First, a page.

But what if you are keeping your heart above reproach and your husband still isn’t acting in a manner that warrants respect?  You might need to consider issues not just of sin in your heart, but of personalized stumbling blocks.  What I mean is that each of you has triggers that you have developed throughout the course of your lives.  When those triggers are activated, negative emotion (and thus detrimental action) can begin to ooze out or explode.  As a wife who seeks to respect her husband, you must also learn his triggers and take action in your own heart not to actively pull those triggers or to passively trip that wire.  Regardless of whether his triggers evoke sin in him, it is your choice to protect him from that, to lure him into that, or to watch idly as he falls into that, which now gives you a charge for his behavior.

Hear me on this: we CANNOT change our husbands.  What we can change is ourselves.  What in us perpetuates the behaviors in him that we wish we could change?  Whatever your answer is, this is where you should start working on yourself as you offer grace to your husband.  Again, you can’t change his behavior, but you can work to disarm the behaviors in yourself that trigger it.

A common example is a wife who reminds her husband to do things.  Reminding is not a sin if it’s offered with good intention, but it could be exactly the voice of control that sounds to the husband like nagging, or in other words, his stumbling block.  Nagging is a direct weapon against respect.  No man can feel nagged and respected at the same time.  This scenario would be an opportunity where a wife, out of her Biblical command to respect her husband, would need to intentionally work on not reminding in order to steer her husband away from his triggers that evoke sin.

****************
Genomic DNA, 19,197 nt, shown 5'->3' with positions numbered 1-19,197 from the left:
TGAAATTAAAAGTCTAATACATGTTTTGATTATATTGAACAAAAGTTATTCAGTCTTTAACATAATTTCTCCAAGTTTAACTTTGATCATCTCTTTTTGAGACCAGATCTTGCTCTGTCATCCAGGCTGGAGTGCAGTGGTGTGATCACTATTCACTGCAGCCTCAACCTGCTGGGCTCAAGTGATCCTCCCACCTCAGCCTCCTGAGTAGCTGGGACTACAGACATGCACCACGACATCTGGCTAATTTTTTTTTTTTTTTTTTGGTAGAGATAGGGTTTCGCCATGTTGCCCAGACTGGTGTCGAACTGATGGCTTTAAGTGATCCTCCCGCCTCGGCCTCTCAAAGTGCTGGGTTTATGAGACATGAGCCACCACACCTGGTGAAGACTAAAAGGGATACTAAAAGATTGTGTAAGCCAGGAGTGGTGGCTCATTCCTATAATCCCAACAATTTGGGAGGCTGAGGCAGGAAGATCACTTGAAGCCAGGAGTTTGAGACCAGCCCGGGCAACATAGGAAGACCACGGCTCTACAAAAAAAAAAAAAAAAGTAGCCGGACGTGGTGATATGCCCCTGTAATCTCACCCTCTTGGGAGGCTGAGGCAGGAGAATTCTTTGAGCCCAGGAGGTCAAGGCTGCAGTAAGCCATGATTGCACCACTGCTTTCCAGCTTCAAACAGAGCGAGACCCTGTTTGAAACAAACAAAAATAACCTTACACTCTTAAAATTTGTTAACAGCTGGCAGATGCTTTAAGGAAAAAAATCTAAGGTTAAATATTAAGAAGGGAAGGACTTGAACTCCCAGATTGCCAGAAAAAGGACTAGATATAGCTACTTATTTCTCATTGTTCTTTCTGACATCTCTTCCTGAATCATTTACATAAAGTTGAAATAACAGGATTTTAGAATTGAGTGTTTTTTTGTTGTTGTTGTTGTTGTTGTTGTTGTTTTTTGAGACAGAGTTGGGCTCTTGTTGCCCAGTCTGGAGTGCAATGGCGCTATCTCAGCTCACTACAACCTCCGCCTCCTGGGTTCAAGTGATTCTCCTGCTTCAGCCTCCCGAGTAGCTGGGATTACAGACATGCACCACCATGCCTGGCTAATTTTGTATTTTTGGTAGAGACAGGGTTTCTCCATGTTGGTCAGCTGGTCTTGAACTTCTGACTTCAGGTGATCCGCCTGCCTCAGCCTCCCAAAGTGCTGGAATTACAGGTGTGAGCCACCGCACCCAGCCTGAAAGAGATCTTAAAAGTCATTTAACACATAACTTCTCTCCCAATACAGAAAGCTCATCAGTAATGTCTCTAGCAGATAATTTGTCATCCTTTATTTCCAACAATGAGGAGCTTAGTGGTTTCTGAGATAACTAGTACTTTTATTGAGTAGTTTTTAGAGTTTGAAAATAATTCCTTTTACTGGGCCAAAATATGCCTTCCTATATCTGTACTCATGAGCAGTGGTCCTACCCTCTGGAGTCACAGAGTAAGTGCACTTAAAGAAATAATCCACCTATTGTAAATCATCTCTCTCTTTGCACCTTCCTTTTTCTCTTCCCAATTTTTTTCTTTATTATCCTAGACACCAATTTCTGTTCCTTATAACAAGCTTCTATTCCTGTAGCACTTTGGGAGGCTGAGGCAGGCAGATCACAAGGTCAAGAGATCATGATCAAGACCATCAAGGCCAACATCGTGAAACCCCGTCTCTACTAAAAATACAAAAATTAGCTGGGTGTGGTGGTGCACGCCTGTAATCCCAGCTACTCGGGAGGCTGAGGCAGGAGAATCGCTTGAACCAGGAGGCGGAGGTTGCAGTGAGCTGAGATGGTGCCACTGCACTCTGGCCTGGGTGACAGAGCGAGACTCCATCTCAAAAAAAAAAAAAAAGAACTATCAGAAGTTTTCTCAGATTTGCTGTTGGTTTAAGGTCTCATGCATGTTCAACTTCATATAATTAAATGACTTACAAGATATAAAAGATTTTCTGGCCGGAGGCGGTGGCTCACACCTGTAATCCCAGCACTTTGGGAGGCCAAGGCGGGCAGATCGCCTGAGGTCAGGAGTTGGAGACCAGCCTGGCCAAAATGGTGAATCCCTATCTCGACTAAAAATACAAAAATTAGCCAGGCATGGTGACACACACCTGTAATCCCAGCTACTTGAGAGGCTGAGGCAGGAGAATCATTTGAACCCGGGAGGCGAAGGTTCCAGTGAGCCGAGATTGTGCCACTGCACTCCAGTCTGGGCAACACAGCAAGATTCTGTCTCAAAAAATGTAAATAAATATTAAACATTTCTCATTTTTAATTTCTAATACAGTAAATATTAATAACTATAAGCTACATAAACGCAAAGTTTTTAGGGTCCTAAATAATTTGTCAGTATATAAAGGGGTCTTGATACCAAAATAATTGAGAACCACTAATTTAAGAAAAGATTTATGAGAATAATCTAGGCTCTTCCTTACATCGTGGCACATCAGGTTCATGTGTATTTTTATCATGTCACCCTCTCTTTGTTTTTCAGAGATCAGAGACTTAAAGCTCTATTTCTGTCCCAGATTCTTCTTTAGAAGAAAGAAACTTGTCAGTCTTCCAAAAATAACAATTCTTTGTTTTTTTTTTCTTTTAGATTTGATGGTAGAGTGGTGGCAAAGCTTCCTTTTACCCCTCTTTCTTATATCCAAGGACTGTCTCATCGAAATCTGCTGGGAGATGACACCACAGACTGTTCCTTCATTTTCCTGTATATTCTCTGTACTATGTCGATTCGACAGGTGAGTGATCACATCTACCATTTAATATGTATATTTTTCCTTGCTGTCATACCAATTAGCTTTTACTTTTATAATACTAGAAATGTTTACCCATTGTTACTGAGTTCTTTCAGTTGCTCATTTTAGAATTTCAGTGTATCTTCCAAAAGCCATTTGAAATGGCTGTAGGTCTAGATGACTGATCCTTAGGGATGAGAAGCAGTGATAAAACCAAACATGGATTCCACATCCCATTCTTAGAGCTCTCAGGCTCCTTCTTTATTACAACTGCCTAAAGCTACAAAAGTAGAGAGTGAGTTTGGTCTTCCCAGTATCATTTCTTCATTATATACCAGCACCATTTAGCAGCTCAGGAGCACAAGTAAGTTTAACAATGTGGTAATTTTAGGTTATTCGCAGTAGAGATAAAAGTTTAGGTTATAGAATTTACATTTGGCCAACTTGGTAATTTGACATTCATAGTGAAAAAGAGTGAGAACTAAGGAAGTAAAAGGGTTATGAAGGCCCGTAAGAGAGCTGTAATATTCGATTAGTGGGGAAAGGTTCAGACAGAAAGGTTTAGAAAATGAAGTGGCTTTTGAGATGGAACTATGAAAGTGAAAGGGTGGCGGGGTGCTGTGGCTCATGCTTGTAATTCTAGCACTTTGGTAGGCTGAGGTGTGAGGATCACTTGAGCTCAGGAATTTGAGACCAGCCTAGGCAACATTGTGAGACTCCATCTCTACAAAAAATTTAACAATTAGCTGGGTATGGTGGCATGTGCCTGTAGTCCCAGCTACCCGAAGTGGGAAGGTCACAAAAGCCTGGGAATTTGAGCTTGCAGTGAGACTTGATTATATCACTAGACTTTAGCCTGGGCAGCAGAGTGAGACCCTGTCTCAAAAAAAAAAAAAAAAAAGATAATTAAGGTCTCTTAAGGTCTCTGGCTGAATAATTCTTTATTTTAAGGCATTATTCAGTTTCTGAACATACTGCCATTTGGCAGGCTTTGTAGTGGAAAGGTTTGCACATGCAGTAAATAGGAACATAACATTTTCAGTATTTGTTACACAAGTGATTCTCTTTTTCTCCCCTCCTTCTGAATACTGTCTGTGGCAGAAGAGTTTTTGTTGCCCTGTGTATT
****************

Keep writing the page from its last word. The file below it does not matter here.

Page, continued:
What I find is that God is gracious to wives who adapt their behavior for the sake of honoring and respecting their husbands.  I was a nagger.  The example I just gave was one from my own life.  And as I sought to stop reminding my husband of things, even of good things, God revealed to me that I had a major control problem.  My reminders were really my effort to control my husband and my surroundings, or in other words, to play God.  They were demonstrations of my lack of faith in God’s control.  Choosing to work on this issue for the sake of my husband allowed God room to show me that I also needed to work on it for me.  In turn, my husband trusts in me more, and the good that I can do for him is at a greater capacity than it was before because my faith was refined.

In what areas do you need to examine your heart for signs of disrespect?  Perhaps it’s forgiving him even before he’s asked for forgiveness.  Perhaps it’s holding back critical commentary when he confides in you.  Perhaps it’s refraining from saying, “I told you so.”  Whatever it is, learning to be a wife who respects her husband will allow you to become a wife in whom her husband trusts with no lack of gain and one who does him good and not harm.

By Lindsay
  • There are currently 1 Comment.

  • The Sweet Christian Bride
    • Jilly says:

      This is beautiful thank you for sharing Lindsay. I am studying Proverbs 31 at the moment and this has helped so much – it’s pure gold.
      God bless you. oxo

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    • Trackback from Proverbs 31 Wife: Assiduous | The Sweet Christian Bride
      Tuesday, 13 March, 2012

      […] home.  Learning how to be teammates in life’s work has helped me to want to be one in whom he can trust and have no lack of gain.  I respect him for the work that he does for our family, and he respects me for the work that I […]